War and reconciliation never went in tandem. Struggle and defeat pair well with compromise. Finding one’s inner peace in times of war can seldom be achieved alone. The dark thoughts that rule our deepest murk could not fathom the breadth of the task. Our lost souls would find solace only in an alter ego.
This is the story about two alter egos, children of a fait accompli, offspring of circumstances who grew in a civil war, waged against compromise, society and family. Becoming what you planned for yourself instead of what your entourage concocted for you is a battle to end all battles.
102 is a story about things gone wrong, for real, and where, as in real life, happy endings are not always the right endings. It is a story of two fatherless brothers, reconciling with themselves at first and then with a harsh reality dictating a path to disaster and failure. 102 is an alternative interpretation of “self-made”, a depiction of how moral wealth outweighs the material one. It is a tale about keeping your nose above the water in an ocean infested with sharks.
102 is the story of two young men who decide and succeed at pushing their limits, going beyond the social, familial and professional contexts. It’s the story of two adolescents who believed they could achieve their ultimate dream whatever the cost.
102 is about two brothers, Ibrahim (Eby) and Jad, torn by opposite personalities, victimized by an absurd civil war, but inseparably bonded by fraternal love, altruistic compassion and the realization that lost souls find solace in their alter ego. They woke up to the Lebanese Civil War in April of 1975, lost and disoriented. Their father died young, while they were aged 12 and 8. Their mother, who was 39 then, now faces the daunting task of raising two young men amidst a civil war, where money is scarce, temptation is strong, and every step along the way is a death wish.
On that April’s day, Eby and Jad witnessed their present disintegrate and future slowly dim to oblivion. They are both now strenuously striving to lay the foundation for a life. They have no outlook, nowhere to go, and no one to talk to.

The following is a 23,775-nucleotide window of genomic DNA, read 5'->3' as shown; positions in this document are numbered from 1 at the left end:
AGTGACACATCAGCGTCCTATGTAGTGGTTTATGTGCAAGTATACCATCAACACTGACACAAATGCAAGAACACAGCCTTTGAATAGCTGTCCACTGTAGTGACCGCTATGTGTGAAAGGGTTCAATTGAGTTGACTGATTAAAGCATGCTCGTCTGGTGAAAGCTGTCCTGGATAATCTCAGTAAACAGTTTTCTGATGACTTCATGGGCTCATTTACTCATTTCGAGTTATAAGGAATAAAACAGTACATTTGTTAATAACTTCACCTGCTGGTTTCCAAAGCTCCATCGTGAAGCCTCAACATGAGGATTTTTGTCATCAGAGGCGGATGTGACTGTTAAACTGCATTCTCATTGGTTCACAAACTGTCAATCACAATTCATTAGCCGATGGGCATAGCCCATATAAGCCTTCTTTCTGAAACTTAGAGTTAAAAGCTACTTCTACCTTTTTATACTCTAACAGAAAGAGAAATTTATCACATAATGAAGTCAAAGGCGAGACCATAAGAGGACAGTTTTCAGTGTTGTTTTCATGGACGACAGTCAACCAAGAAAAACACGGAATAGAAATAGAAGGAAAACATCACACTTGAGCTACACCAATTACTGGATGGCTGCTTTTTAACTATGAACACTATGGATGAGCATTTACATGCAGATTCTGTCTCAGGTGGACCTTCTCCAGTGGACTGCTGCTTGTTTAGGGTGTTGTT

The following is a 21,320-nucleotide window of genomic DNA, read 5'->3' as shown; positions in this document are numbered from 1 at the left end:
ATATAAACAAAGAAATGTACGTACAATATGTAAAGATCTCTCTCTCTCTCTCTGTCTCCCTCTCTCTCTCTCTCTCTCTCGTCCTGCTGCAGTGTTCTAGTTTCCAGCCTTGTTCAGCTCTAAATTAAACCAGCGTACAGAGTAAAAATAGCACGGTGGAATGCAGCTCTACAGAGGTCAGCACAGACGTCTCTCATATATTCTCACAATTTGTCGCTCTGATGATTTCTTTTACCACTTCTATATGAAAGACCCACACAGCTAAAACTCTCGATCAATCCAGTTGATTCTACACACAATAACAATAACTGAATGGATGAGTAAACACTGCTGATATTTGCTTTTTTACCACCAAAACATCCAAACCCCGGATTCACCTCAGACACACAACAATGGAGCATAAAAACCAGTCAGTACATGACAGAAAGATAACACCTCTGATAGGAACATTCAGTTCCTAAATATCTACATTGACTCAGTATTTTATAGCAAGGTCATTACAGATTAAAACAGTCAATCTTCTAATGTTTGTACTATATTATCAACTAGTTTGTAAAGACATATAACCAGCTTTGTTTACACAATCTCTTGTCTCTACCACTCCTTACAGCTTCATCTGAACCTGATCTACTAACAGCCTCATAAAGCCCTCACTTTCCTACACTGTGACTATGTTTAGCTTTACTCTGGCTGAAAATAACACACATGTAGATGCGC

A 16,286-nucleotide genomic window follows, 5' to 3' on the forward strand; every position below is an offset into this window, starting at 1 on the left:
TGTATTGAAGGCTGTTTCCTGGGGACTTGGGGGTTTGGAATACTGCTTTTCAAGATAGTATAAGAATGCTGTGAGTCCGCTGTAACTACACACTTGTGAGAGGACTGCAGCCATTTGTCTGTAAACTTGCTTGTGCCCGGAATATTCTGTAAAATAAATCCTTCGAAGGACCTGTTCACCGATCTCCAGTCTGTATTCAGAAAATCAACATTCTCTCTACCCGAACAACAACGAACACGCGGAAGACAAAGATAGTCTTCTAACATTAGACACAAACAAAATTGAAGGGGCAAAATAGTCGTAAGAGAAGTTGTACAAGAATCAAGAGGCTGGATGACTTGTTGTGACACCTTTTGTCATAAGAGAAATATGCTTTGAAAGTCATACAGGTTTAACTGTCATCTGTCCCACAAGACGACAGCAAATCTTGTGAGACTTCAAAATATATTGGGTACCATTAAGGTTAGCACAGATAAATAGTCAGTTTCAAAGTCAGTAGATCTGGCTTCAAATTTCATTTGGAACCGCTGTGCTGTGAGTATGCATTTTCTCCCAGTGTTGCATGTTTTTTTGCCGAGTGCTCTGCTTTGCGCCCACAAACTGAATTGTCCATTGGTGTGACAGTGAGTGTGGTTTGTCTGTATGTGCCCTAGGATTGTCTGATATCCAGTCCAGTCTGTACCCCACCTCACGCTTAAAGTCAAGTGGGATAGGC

Handicapped by a dysfunctional home, governed by a patriarchal family, and earmarked by a cruel entourage, they are sailing against the wind and odds. Their once discordant paths converge at the Lebanese Red Cross when Jad decides to quit fighting with the local militia and Eby refuses to get drafted.
102 is the Lebanese Red Cross Center to which they both were assigned, in different teams. There, they discover a purpose, a mission. The y both have a creed now, a family, and a reason to sail across the war. Exposed to every possible emotional rollercoaster one can experience, they bear to witness war, death, tears, pain, and love. They console nervous breakdowns and soldiers crying. They bond with newfound friends, and go on impossible missions.
102 is a story about paradoxes. On one end is a path of hope delivered by every mission they both undertake. On the other end is a path of uncertainty, a path devoid of aspiration. With every mission that saves a life comes another day that places the two young men far from a future, far from their true potential, and far from the normalcy an adolescent should be looking forward to.
Although the definition of “self-made” has gained its own stereotype, Eby and Jad had (and still do till the present day) a different interpretation for it, a better rendition of a self-made man. For them it was never about success: they do not acknowledge having succeeded, but rather about the genesis and trajectory forged on one’s own terms and resources. Whatever they achieved so far, they achieved it relying on the unique wealth they possessed: their will and resolve.
Robert Alden said: “There is no darkness in the whole universe deep enough to dim the light of the faintest candle”.